21 votes
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Should: ほうがいい、べき、ことだ

ほうがいい Is used to say that out of a number of possibilities the stated one is preferable. お菓子を食べすぎないほうがいい It would be best if you didn't eat too many sweets. ことだ(です) Is used to say that ...
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  • 2,341
16 votes
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Non conventional usage of the past tense

Finally I found an explanation that possibly answers at least your original question. This usage of "past tense" is called 発見の「た」 (ta for discovery) or ムードの「た」 (modal ta). Most articles about this ...
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  • 271k
14 votes
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Conjugated word + んだ vs nonconjugated word + conjugated んだ

無理だったんだ is straightforward, it's a combination of 無理だった ("was impossible") and the explanatory-の. "So it is that it was impossible", "Because it was not possible", "(I failed but) it was impossible (...
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  • 271k
13 votes

What does からか mean?

(I know what "から" and the sentence-ending "か" mean, but not this) Yes, it's this から followed by this か. から here is a reason/cause marker. か is a question marker but is used like "presumably" or "...
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  • 271k
12 votes
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What dialect is !〜べ?

It's widely used in Kanto and Tohoku regions to a varying degree. Stereotyped Tohoku dialect uses っぺ instead of べ(ー), though. 東京方言 伝統的な関東方言・東北方言では意思・同意・推量の語尾は「べ(え)」であり、「行くべ」や「これだべ」「これだんべ」「...
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  • 271k
9 votes
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When to use which one ? かもしれない、たぶん、もしかしたら

they all have different uses. かもしれない is used at the end of a sentence to say "it might" or "maybe" (20-40%) 彼は野球の試合に行くかもしれない。 He might go to the baseball game. たぶん is used as a ...
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  • 1,033
9 votes
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Does 多分 carry a degree of certainty equal to or greater than 50%?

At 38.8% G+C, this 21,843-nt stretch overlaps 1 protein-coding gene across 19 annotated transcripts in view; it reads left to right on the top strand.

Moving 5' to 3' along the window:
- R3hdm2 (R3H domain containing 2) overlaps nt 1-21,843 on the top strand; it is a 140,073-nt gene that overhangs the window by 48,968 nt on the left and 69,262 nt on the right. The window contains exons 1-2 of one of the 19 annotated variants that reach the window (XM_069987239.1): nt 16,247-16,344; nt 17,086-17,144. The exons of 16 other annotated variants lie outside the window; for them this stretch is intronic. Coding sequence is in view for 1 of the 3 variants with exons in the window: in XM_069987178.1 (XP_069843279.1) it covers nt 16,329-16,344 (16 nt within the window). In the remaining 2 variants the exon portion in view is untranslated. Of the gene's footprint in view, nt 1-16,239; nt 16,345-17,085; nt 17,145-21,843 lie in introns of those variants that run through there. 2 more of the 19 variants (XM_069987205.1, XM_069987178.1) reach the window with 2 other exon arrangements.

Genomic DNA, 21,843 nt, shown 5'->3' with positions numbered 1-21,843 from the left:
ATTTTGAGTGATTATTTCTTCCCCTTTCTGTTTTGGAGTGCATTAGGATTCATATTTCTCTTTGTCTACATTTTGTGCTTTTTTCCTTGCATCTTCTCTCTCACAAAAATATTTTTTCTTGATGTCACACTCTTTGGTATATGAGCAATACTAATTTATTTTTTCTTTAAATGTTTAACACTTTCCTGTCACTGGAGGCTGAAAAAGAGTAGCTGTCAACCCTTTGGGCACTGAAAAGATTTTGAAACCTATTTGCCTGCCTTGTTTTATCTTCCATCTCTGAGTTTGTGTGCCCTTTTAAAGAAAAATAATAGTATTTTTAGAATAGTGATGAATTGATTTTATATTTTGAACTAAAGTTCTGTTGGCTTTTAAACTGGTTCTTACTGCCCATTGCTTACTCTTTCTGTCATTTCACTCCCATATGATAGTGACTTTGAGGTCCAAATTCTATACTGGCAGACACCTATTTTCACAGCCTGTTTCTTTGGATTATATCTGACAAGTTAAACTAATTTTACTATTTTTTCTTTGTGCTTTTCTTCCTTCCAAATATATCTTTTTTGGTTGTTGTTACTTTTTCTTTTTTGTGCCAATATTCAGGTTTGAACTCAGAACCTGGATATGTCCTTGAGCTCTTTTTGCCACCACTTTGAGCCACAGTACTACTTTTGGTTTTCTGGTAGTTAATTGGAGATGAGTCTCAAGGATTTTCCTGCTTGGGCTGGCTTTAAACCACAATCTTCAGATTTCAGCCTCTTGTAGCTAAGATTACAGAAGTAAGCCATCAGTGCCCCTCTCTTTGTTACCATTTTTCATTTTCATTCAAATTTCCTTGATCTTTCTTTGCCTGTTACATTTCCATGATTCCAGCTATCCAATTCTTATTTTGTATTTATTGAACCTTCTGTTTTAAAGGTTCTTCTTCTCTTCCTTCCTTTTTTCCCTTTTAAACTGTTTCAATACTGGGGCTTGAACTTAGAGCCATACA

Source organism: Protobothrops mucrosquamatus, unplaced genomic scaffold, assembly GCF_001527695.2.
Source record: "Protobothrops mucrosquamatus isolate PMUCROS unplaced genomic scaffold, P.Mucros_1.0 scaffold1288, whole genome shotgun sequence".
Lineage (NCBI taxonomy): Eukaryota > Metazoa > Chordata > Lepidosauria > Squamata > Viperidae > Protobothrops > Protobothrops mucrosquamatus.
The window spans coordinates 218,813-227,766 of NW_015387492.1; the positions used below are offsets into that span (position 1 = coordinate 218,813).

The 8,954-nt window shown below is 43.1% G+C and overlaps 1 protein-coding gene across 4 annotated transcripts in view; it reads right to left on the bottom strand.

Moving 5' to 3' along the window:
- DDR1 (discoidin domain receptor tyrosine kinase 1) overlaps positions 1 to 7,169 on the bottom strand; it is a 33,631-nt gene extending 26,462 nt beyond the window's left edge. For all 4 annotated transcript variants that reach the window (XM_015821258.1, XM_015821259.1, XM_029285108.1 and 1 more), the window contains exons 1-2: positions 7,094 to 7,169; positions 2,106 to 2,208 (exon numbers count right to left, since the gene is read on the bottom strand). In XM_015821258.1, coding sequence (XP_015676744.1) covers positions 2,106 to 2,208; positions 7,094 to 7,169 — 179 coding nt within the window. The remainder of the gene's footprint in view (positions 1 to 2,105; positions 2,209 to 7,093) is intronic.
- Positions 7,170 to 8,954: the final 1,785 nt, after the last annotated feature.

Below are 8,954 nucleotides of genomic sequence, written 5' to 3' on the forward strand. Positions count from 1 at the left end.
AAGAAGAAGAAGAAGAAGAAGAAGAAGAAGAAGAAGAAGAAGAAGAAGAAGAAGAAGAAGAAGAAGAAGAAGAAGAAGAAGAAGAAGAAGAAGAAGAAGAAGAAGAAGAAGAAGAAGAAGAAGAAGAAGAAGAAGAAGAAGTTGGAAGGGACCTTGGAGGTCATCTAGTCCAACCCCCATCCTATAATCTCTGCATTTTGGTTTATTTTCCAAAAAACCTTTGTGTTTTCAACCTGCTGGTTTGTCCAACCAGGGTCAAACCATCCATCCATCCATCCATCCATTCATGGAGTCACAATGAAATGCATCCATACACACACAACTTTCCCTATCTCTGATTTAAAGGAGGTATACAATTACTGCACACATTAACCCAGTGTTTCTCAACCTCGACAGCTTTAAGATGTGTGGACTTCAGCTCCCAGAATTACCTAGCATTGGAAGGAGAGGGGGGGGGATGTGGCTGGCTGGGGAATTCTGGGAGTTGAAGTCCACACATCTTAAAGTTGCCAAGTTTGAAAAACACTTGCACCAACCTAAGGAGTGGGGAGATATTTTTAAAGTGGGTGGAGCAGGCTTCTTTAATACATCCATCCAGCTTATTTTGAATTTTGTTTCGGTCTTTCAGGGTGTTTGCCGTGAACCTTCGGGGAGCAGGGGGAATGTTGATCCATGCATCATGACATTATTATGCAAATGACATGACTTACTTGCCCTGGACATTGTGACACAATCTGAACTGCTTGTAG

「たぶん」は、英語の maybe よりずっと可能性が高いと思います。「たぶん」は probably に近いと思います。70~80%くらいの確率(あるいは90%?)かな?と思います。 明鏡国語辞典によると・・・ たぶん【多分】 二 〘副詞〙 《多く下に推量を表す語を伴って》断定はできないが、そうである可能性が高いという話‌​し手の気持ちを表す。おそらく。おおかた。たいてい。 "...
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9 votes
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intuitively, why do かねる and かねない roughly mean "cannot" and "can"?

First of all, the auxiliary-かねる, or かぬ in archaic Japanese, meaning "cannot", is almost never written with the kanji 兼 today. I personally have never seen something like 言い兼ねる, and I have believed the ...
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  • 271k
9 votes

How does ないと signify "must" in Japanese sometimes?

First, yes, 〜ないといけない is a grammatical phrase, usually translated as "must" or "have to". Correspondingly, it will usually be written in hiragana rather than kanji. Second, your confusion is totally ...
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  • 3,632
8 votes
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What does からか mean?

You should think of this like から+か. If there wasn't a か, the following would just be a statement of a fact. The から is used to give the reason for the unusual fluency of the foreigner (in this case it ...
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  • 8,223
7 votes

How does ないと signify "must" in Japanese sometimes?

-ないと doesn't indicate "must", but -ないといけない does (the 行 also usually wouldn't be written in kanji in this case, either). It's one of a few set phrases that just mean "must", and are pretty automatic ...
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6 votes
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meaning of みんべえ

みんべえ is a collapsed pronunciation of みるべえ or みるべ. る in verbs often contracts to ん in colloquial speech when followed by some words, eg: [何]{なに}[見]{み}てるのよ! → [何]{なに}[見]{み}てんのよ! バカなことするなよ。 → ...
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6 votes
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Kansai variant(s) of ~しちゃ危ない/だめ